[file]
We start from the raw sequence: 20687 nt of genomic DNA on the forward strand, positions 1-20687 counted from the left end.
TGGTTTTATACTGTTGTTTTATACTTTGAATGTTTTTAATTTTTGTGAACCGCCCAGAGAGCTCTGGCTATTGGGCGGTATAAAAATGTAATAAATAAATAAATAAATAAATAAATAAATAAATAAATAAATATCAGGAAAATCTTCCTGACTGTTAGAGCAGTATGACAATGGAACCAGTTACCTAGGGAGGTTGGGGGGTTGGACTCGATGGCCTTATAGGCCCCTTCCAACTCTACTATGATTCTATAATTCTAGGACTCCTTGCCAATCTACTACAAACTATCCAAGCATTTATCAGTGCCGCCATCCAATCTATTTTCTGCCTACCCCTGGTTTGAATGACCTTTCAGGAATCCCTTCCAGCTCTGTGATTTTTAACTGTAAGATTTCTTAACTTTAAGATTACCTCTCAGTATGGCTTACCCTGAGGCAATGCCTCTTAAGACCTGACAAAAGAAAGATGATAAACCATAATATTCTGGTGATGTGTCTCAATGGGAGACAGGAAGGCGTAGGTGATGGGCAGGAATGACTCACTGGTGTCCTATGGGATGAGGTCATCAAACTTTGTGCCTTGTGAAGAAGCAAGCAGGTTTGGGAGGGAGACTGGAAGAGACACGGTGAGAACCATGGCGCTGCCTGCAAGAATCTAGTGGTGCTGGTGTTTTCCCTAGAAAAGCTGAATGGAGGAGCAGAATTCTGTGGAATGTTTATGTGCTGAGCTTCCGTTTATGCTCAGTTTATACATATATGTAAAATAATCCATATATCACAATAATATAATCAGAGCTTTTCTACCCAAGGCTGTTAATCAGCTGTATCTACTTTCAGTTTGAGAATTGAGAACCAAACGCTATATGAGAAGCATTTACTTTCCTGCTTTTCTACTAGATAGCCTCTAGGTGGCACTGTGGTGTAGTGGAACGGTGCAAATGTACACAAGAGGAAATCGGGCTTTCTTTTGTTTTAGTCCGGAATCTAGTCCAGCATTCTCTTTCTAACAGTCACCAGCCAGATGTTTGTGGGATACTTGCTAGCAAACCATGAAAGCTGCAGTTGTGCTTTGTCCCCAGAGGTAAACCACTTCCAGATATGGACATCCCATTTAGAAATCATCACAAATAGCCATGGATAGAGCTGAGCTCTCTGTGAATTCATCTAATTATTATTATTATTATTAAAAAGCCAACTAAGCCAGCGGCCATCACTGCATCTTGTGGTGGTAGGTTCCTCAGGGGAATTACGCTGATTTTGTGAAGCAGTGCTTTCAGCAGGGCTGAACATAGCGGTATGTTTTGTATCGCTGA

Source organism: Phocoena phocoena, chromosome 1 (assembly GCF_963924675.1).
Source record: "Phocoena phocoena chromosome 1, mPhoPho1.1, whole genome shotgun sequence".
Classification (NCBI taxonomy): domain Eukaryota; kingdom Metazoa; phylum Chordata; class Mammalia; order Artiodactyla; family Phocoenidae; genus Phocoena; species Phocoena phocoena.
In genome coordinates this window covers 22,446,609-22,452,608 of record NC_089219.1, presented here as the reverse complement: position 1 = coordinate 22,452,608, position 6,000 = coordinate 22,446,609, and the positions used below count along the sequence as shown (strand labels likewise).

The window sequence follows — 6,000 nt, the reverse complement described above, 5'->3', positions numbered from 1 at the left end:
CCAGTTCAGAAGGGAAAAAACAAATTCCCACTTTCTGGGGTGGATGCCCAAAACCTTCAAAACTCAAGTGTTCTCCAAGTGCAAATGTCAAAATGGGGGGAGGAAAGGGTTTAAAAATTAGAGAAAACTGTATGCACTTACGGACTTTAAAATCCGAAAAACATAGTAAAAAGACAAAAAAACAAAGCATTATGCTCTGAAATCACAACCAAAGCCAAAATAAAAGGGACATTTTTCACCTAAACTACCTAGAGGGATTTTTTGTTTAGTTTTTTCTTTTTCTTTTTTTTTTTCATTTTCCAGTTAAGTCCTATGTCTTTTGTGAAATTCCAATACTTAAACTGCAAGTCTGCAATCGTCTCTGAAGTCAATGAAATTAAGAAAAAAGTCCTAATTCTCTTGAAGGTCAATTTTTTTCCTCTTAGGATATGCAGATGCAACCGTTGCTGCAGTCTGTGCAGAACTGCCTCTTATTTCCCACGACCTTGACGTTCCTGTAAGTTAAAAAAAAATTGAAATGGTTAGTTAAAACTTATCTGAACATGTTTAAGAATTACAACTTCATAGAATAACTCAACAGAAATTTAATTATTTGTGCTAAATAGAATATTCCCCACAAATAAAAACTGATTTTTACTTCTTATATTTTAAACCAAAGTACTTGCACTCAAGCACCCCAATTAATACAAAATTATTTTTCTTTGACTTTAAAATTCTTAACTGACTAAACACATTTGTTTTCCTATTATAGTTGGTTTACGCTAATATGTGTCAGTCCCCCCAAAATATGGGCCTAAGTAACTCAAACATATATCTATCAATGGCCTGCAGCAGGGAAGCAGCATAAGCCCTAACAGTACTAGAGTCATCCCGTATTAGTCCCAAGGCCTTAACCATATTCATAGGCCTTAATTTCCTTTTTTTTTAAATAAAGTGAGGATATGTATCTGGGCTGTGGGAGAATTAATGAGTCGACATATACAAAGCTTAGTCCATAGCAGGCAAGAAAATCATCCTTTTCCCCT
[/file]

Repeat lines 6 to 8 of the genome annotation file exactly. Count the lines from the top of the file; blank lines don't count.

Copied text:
In genome coordinates this window covers 22,446,609-22,452,608 of record NC_089219.1, presented here as the reverse complement: position 1 = coordinate 22,452,608, position 6,000 = coordinate 22,446,609, and the positions used below count along the sequence as shown (strand labels likewise).

The window sequence follows — 6,000 nt, the reverse complement described above, 5'->3', positions numbered from 1 at the left end:
CCAGTTCAGAAGGGAAAAAACAAATTCCCACTTTCTGGGGTGGATGCCCAAAACCTTCAAAACTCAAGTGTTCTCCAAGTGCAAATGTCAAAATGGGGGGAGGAAAGGGTTTAAAAATTAGAGAAAACTGTATGCACTTACGGACTTTAAAATCCGAAAAACATAGTAAAAAGACAAAAAAACAAAGCATTATGCTCTGAAATCACAACCAAAGCCAAAATAAAAGGGACATTTTTCACCTAAACTACCTAGAGGGATTTTTTGTTTAGTTTTTTCTTTTTCTTTTTTTTTTTCATTTTCCAGTTAAGTCCTATGTCTTTTGTGAAATTCCAATACTTAAACTGCAAGTCTGCAATCGTCTCTGAAGTCAATGAAATTAAGAAAAAAGTCCTAATTCTCTTGAAGGTCAATTTTTTTCCTCTTAGGATATGCAGATGCAACCGTTGCTGCAGTCTGTGCAGAACTGCCTCTTATTTCCCACGACCTTGACGTTCCTGTAAGTTAAAAAAAAATTGAAATGGTTAGTTAAAACTTATCTGAACATGTTTAAGAATTACAACTTCATAGAATAACTCAACAGAAATTTAATTATTTGTGCTAAATAGAATATTCCCCACAAATAAAAACTGATTTTTACTTCTTATATTTTAAACCAAAGTACTTGCACTCAAGCACCCCAATTAATACAAAATTATTTTTCTTTGACTTTAAAATTCTTAACTGACTAAACACATTTGTTTTCCTATTATAGTTGGTTTACGCTAATATGTGTCAGTCCCCCCAAAATATGGGCCTAAGTAACTCAAACATATATCTATCAATGGCCTGCAGCAGGGAAGCAGCATAAGCCCTAACAGTACTAGAGTCATCCCGTATTAGTCCCAAGGCCTTAACCATATTCATAGGCCTTAATTTCCTTTTTTTTTAAATAAAGTGAGGATATGTATCTGGGCTGTGGGAGAATTAATGAGTCGACATATACAAAGCTTAGTCCATAGCAGGCAAGAAAATCATCCTTTTCCCCT